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Plesk DNS behind firewall and switch

Discussion in 'Plesk for Linux - 8.x and Older' started by bluefossil, Oct 4, 2005.

  1. bluefossil

    bluefossil Guest

    0
     
    Hi all,

    I have just set up Plesk 7.5.4 on my RHEL4 box, which is sitting behind a Cisco PIX506E firewall and Cisco Catalyst 2950 switch with NAT. I am now trying to set up a new domain, let's call it example.com.

    I have registered ns1.example.com (x.x.x.34) and ns2.example.com (x.x.x.35) as the nameserver domains. In Plesk, I manually added the public IP address x.x.x.39 and assign this IP to the new domain in order for Plesk to create the DNS entries in public IPs instead of private.

    This is an example of the DNS setup for this domain:
    Code:
     
    example.com.	NS	ns1.example.com.	
    example.com.	NS	ns2.example.com.	
    example.com.	A	x.x.x.39	
    webmail.example.com.	A	x.x.x.39	
    pop.example.com.	A	x.x.x.39	
    smtp.example.com.	A	x.x.x.39	
    ns1.example.com.	A	x.x.x.34	
    ns2.example.com.	A	x.x.x.35	
    ftp.example.com.	CNAME	example.com.	
    www.example.com.	CNAME	example.com.
    example.com.	MX (10)	pop.example.com.	
    x.x.x.39 / 24	PTR	example.com.
    
    I also manually added A records for ns1.example.com and ns2.example.com as you can see above.

    With that all set up, I tried to surf to www.example.com, but was greet by the "Default PLESK page", instead of the placeholder page for example.com that I was expecting.

    Have I made some mistakes in the setup that I missed out? Is there any impact in adding public IPs into the mix of the private IPs in the Plesk interface?
     
  2. sieb@

    sieb@ Guest

    0
     
    Are you using a different IP for the internal network from the external network?

    If so, DNS for a domain needs to be set to the external IP, but the physical hosting needs to be set to the internal network IP so Apache knows what to reply to. Since NAT will change requests into the internal network IP, Apache needs to know to respond to the internal IP, it wont get requests using the external IP. I have to do this for my servers in a DMZ.
     
  3. bluefossil

    bluefossil Guest

    0
     
    Sieb,

    Great! I finally got it to work, but I thought I should post my solution here in case someone stumbles upon this in future seeking an answer.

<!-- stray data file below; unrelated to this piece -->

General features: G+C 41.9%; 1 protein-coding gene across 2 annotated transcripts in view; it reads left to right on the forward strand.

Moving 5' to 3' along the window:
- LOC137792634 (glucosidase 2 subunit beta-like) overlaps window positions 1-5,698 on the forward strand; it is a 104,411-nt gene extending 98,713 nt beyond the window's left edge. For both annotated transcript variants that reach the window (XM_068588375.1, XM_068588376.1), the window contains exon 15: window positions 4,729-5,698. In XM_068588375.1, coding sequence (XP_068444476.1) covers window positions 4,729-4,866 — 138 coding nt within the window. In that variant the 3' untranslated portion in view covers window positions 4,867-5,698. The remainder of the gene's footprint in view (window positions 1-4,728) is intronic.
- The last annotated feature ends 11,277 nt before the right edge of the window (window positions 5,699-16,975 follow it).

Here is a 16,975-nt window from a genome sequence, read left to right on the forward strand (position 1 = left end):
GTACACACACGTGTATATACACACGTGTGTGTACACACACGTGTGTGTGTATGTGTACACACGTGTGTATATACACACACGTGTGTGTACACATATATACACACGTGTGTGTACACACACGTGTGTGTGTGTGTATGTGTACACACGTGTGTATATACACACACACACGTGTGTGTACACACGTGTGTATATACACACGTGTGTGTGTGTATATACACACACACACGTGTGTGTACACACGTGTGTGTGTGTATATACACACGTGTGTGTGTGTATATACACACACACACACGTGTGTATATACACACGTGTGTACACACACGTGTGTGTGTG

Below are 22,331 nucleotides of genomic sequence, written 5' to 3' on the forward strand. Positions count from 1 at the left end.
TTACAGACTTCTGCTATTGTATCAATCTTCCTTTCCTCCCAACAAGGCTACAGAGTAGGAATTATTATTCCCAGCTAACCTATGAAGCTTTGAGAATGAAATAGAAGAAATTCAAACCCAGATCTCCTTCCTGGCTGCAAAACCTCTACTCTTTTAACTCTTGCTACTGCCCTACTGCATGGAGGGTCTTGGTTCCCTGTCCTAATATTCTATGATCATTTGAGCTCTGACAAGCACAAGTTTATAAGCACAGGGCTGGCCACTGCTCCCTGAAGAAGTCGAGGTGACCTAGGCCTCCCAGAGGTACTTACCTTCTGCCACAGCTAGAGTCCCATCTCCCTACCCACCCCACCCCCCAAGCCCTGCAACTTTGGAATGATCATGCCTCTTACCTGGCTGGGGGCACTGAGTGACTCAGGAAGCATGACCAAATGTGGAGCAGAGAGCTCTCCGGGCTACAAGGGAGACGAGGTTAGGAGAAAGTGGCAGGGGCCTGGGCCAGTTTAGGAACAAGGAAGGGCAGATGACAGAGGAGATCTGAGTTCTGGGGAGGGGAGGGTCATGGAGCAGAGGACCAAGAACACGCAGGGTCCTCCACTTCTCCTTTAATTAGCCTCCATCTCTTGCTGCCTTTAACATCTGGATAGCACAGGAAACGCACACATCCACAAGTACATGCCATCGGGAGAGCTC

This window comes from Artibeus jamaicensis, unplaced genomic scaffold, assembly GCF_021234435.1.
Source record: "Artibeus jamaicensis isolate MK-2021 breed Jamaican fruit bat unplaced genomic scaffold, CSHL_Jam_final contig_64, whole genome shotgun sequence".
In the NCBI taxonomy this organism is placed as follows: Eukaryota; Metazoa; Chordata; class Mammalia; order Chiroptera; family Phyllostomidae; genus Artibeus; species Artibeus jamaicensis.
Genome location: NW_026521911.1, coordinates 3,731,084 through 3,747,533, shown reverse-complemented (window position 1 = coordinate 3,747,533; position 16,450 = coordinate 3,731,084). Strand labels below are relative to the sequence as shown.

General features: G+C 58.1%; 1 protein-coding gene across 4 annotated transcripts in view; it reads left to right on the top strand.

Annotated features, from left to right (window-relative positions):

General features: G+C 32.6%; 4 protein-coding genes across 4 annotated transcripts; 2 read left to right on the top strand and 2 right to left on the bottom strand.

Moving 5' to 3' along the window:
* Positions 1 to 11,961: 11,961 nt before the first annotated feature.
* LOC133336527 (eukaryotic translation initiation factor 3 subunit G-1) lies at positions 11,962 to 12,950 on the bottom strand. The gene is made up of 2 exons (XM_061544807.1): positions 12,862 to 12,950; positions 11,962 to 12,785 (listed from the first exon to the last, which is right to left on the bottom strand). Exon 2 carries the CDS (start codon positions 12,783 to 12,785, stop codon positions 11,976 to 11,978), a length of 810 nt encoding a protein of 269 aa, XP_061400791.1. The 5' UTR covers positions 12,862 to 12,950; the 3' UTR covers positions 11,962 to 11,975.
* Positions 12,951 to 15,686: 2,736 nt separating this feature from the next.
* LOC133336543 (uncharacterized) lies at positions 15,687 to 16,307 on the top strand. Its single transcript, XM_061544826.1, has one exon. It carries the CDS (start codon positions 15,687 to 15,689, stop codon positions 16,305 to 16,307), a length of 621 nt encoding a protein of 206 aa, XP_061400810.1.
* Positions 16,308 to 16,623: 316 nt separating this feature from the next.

I took your advice, and went ahead to manually edit the httpd.include file for that domain from public IP to private IP. And sure enough, the site got to working instantly.

    Now, the problem was that Plesk writes both the DNS and the Apache files, but these two files need public IP and private IP respectively. Basically, it means it's impossible to do it through Plesk without manually editing one of the files...

    Until I found out about DNS Rewrite in my Cisco firewall. That feature is able to send the correct public IP address to the outside from the inside DNS server. So I enabled it, and configured Plesk to only use the private IPs when writing the DNS and Apache files, and voila, it now works smoothly.

    Erm, I hope that doesn't add to the confusion. Hope it helps anyone with the similar kind of setup as mine.

    Cheers!


     
  4. sieb@

    sieb@ Guest

    0
     
    Actually, you took the hard path :p. In PSA, you need to bind both the internal and external IP to the server so they are in the IP Pool. Then, when you setup websites, give the account both IPs from the pool. When it asks for the IP of the physical hosting setup, give it the internal IP. This will cause it to default the DNS to the internal IP as well. To fix that, just go into the sites DNS settings and default it to the external IP. No need to mess with the configs because as you said, PSA rewrites those.


    Following my instructions sets Bind to send out dns requests/updates using the correct external IP, and sets Apache to listen for requests coming to the internal IP since the router transforms packets as it passes them through NAT.

    *NOTE* that I have found on some RH installs, when you bind another IP to the network adapter in PSA, it will create a sub interface config file in /etc/sysconfig/scripts IIRC. So there will be a en0:00 and en0:01 or thereabouts. Delete the subinterface config and restart the network service. Otherwise this setup won't work. We don't want the network service to use sub-interfaces since this is still technically interfacing with one network subnet, you only need PSA to tell Apache to listen to a different IP request coming in on that network interface.

    I should probably write a how-to about this when I get a chance. :D
     
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